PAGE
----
some slightly rusty, but still quite usable after they had been cleaned up.
On the second floor of the building were two rooms, one of which was used for meetings, while the other was converted into a wire room for the loop telegraph line that the lads had built through the town. This loop was connected with an instrument in the bedrooms of every member of the troop and the boys could be routed out of bed at midnight, if need be, by some one calling on any of the keys. A wireless system had also been erected on the roof of the building by the wireless enthusiasts of the troop and the helix, spark-gap and various coils and keys were also set up in the wire room.
Headquarters immediately became popular with every member of the troop and always some one was to be found pottering about in the machine shop, building something that he was particularly interested in. Two of the boys, during the long Winter evenings, had made more or less serviceable motorcycles for themselves, and a half dozen of the young engineers had even essayed the construction of an automobile from old parts they were able to get for "a song" at various junk shops; indeed, some serviceable material was found in scrap heaps about town.
How well they succeeded, a wheezing two-cylinder motor car attested. This turn-out was dubbed "Old Nanc" by the troop, and though it went far better down grade than it did on the level, the boys managed to get a great deal of fun out of it. And it was not a bad looking machine either when it finally received several generous coats of red paint and enamel.
Luckily, Austin Ford, the engineer in charge of the hydro-electric plant of the Woodbridge Quarry Company, became interested in the "Scout Engineers," and through him the officials of the quarry company were persuaded to allow the lads to use as much electric current as they required without cost. The youngsters quickly built a transmission line to the electric station, which was located a few miles north of the town on a branch of Otter Creek.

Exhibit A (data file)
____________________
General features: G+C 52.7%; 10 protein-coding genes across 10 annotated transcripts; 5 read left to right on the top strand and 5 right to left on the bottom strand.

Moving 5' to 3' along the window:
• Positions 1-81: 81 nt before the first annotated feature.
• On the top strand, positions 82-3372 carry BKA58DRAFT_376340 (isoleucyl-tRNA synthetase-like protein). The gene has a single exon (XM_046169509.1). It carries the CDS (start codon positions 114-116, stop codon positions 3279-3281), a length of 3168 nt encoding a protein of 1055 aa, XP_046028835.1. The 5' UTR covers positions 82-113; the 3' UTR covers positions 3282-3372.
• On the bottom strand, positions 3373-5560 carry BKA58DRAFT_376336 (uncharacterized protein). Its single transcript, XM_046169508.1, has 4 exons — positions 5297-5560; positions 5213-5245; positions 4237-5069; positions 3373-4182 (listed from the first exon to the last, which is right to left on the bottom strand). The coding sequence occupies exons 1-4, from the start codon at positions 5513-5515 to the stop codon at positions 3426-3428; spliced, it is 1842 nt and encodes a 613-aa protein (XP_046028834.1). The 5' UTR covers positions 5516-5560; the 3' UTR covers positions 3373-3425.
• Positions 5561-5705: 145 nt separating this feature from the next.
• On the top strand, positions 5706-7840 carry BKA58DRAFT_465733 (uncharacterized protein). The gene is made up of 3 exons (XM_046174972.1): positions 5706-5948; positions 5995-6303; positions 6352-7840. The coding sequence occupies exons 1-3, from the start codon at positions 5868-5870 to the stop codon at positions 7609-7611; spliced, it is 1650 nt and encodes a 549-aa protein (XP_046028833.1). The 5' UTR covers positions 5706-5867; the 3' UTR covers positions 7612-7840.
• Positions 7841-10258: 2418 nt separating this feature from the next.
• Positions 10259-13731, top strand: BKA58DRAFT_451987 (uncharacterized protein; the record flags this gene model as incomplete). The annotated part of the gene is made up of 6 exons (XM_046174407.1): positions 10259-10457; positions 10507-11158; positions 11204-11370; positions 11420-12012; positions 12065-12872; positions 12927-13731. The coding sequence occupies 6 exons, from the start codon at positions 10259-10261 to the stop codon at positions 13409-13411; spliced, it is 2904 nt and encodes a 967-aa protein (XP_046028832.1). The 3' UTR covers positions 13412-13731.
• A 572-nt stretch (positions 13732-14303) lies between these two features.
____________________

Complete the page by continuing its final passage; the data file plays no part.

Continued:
Mr. Ford's interest in the lads increased to admiration when he saw the business-like way in which they went about building the line, and he even offered them some practical engineering advice when they found themselves up against knotty problems. This led to a more intimate relation with the young Cornell graduate, and in the end the boys suggested that he become the Assistant Scoutmaster. This office rather pleased him, for in reality Austin Ford was little more than a big boy in the matter of pleasure.
He quickly became a master of scout lore and at every opportunity he was afield with the lads or else in the shop at headquarters working out new engineering "stunts" (as he characterized them) for the Scouts to undertake. The boys never failed to talk over each new undertaking with him, as, for instance, the troop's latest scheme, the organization of a motorcycle fire department.
Indeed, on the very evening of the day Eli Osborn's barn was reduced to ashes, Bruce, Bud, Romper and several others visited Mr. Ford and outlined their plans. Of course the Assistant Scoutmaster approved of such a very laudable Idea, but he did admonish the boys against criticising the present fire fighting force of Wood bridge, stating that though the men had their peculiarities the lads should remember that they were volunteers, doing their work without receiving a cent of pay because they recognized their duty to others.
As to the equipment of the brigade, he left that all up to the boys, telling them, however, that whenever they had any difficulty they would find him ready to help them. He also suggested that they visit the hydro-electric plant and take a few tools and some old sand buckets which they could paint over and use as bucket brigade equipment.